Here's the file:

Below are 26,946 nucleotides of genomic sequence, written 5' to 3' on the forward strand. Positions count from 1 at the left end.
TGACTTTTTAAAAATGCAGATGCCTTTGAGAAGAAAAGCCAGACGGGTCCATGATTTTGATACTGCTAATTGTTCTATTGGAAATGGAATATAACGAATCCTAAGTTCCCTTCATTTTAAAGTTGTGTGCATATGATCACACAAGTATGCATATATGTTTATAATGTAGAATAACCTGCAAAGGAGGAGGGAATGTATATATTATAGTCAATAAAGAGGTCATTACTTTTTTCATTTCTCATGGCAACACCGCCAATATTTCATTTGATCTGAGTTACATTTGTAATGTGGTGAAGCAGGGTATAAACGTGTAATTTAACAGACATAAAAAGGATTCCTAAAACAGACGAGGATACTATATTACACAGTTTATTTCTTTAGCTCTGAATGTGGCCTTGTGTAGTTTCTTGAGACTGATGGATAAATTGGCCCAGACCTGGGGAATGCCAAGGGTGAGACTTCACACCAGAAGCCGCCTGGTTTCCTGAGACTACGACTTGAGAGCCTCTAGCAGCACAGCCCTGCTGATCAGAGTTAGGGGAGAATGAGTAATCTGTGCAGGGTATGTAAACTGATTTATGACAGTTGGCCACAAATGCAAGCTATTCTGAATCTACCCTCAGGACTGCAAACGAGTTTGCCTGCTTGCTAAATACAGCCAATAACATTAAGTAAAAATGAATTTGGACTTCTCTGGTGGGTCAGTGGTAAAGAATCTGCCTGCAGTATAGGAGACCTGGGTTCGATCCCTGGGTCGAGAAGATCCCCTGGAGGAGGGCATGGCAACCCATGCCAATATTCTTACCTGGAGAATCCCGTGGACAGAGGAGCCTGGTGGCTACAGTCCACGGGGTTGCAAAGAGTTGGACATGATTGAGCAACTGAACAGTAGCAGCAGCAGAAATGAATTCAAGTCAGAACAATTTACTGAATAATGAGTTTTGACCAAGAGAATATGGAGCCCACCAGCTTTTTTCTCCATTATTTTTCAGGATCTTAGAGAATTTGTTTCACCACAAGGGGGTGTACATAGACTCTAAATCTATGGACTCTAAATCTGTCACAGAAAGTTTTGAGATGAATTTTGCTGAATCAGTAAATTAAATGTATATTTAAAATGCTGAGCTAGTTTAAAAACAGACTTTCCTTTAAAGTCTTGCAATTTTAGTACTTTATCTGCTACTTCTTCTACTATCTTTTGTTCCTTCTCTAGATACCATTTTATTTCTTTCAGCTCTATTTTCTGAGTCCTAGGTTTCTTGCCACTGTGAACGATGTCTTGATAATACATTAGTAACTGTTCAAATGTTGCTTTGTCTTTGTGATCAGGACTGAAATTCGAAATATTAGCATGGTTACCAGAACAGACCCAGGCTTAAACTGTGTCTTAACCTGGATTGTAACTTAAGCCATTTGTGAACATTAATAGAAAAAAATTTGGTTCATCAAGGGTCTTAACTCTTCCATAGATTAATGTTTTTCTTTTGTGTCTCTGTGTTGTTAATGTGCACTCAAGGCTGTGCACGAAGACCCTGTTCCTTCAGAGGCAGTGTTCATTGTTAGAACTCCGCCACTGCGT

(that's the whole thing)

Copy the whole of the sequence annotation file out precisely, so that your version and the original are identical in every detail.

Below are 26,946 nucleotides of genomic sequence, written 5' to 3' on the forward strand. Positions count from 1 at the left end.
TGACTTTTTAAAAATGCAGATGCCTTTGAGAAGAAAAGCCAGACGGGTCCATGATTTTGATACTGCTAATTGTTCTATTGGAAATGGAATATAACGAATCCTAAGTTCCCTTCATTTTAAAGTTGTGTGCATATGATCACACAAGTATGCATATATGTTTATAATGTAGAATAACCTGCAAAGGAGGAGGGAATGTATATATTATAGTCAATAAAGAGGTCATTACTTTTTTCATTTCTCATGGCAACACCGCCAATATTTCATTTGATCTGAGTTACATTTGTAATGTGGTGAAGCAGGGTATAAACGTGTAATTTAACAGACATAAAAAGGATTCCTAAAACAGACGAGGATACTATATTACACAGTTTATTTCTTTAGCTCTGAATGTGGCCTTGTGTAGTTTCTTGAGACTGATGGATAAATTGGCCCAGACCTGGGGAATGCCAAGGGTGAGACTTCACACCAGAAGCCGCCTGGTTTCCTGAGACTACGACTTGAGAGCCTCTAGCAGCACAGCCCTGCTGATCAGAGTTAGGGGAGAATGAGTAATCTGTGCAGGGTATGTAAACTGATTTATGACAGTTGGCCACAAATGCAAGCTATTCTGAATCTACCCTCAGGACTGCAAACGAGTTTGCCTGCTTGCTAAATACAGCCAATAACATTAAGTAAAAATGAATTTGGACTTCTCTGGTGGGTCAGTGGTAAAGAATCTGCCTGCAGTATAGGAGACCTGGGTTCGATCCCTGGGTCGAGAAGATCCCCTGGAGGAGGGCATGGCAACCCATGCCAATATTCTTACCTGGAGAATCCCGTGGACAGAGGAGCCTGGTGGCTACAGTCCACGGGGTTGCAAAGAGTTGGACATGATTGAGCAACTGAACAGTAGCAGCAGCAGAAATGAATTCAAGTCAGAACAATTTACTGAATAATGAGTTTTGACCAAGAGAATATGGAGCCCACCAGCTTTTTTCTCCATTATTTTTCAGGATCTTAGAGAATTTGTTTCACCACAAGGGGGTGTACATAGACTCTAAATCTATGGACTCTAAATCTGTCACAGAAAGTTTTGAGATGAATTTTGCTGAATCAGTAAATTAAATGTATATTTAAAATGCTGAGCTAGTTTAAAAACAGACTTTCCTTTAAAGTCTTGCAATTTTAGTACTTTATCTGCTACTTCTTCTACTATCTTTTGTTCCTTCTCTAGATACCATTTTATTTCTTTCAGCTCTATTTTCTGAGTCCTAGGTTTCTTGCCACTGTGAACGATGTCTTGATAATACATTAGTAACTGTTCAAATGTTGCTTTGTCTTTGTGATCAGGACTGAAATTCGAAATATTAGCATGGTTACCAGAACAGACCCAGGCTTAAACTGTGTCTTAACCTGGATTGTAACTTAAGCCATTTGTGAACATTAATAGAAAAAAATTTGGTTCATCAAGGGTCTTAACTCTTCCATAGATTAATGTTTTTCTTTTGTGTCTCTGTGTTGTTAATGTGCACTCAAGGCTGTGCACGAAGACCCTGTTCCTTCAGAGGCAGTGTTCATTGTTAGAACTCCGCCACTGCGT